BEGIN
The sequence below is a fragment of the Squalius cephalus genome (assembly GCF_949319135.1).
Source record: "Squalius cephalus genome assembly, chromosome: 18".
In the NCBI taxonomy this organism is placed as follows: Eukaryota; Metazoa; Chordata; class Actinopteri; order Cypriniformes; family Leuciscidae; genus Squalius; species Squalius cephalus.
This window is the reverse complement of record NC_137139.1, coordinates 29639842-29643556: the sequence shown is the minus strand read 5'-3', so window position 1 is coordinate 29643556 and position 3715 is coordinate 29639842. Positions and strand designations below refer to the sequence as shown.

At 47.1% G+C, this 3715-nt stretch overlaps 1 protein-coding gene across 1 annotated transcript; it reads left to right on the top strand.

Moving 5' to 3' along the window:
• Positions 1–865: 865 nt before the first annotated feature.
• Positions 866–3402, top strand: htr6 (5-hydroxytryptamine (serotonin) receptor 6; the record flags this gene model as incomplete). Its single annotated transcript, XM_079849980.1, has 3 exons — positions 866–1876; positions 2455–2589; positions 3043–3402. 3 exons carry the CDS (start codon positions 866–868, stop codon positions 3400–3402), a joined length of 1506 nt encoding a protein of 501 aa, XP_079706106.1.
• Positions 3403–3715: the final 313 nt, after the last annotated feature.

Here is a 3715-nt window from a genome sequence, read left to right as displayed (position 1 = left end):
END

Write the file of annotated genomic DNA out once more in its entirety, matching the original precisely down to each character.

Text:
The sequence below is a fragment of the Squalius cephalus genome (assembly GCF_949319135.1).
Source record: "Squalius cephalus genome assembly, chromosome: 18".
In the NCBI taxonomy this organism is placed as follows: Eukaryota; Metazoa; Chordata; class Actinopteri; order Cypriniformes; family Leuciscidae; genus Squalius; species Squalius cephalus.
This window is the reverse complement of record NC_137139.1, coordinates 29639842-29643556: the sequence shown is the minus strand read 5'-3', so window position 1 is coordinate 29643556 and position 3715 is coordinate 29639842. Positions and strand designations below refer to the sequence as shown.

At 47.1% G+C, this 3715-nt stretch overlaps 1 protein-coding gene across 1 annotated transcript; it reads left to right on the top strand.

Moving 5' to 3' along the window:
• Positions 1–865: 865 nt before the first annotated feature.
• Positions 866–3402, top strand: htr6 (5-hydroxytryptamine (serotonin) receptor 6; the record flags this gene model as incomplete). Its single annotated transcript, XM_079849980.1, has 3 exons — positions 866–1876; positions 2455–2589; positions 3043–3402. 3 exons carry the CDS (start codon positions 866–868, stop codon positions 3400–3402), a joined length of 1506 nt encoding a protein of 501 aa, XP_079706106.1.
• Positions 3403–3715: the final 313 nt, after the last annotated feature.

Here is a 3715-nt window from a genome sequence, read left to right as displayed (position 1 = left end):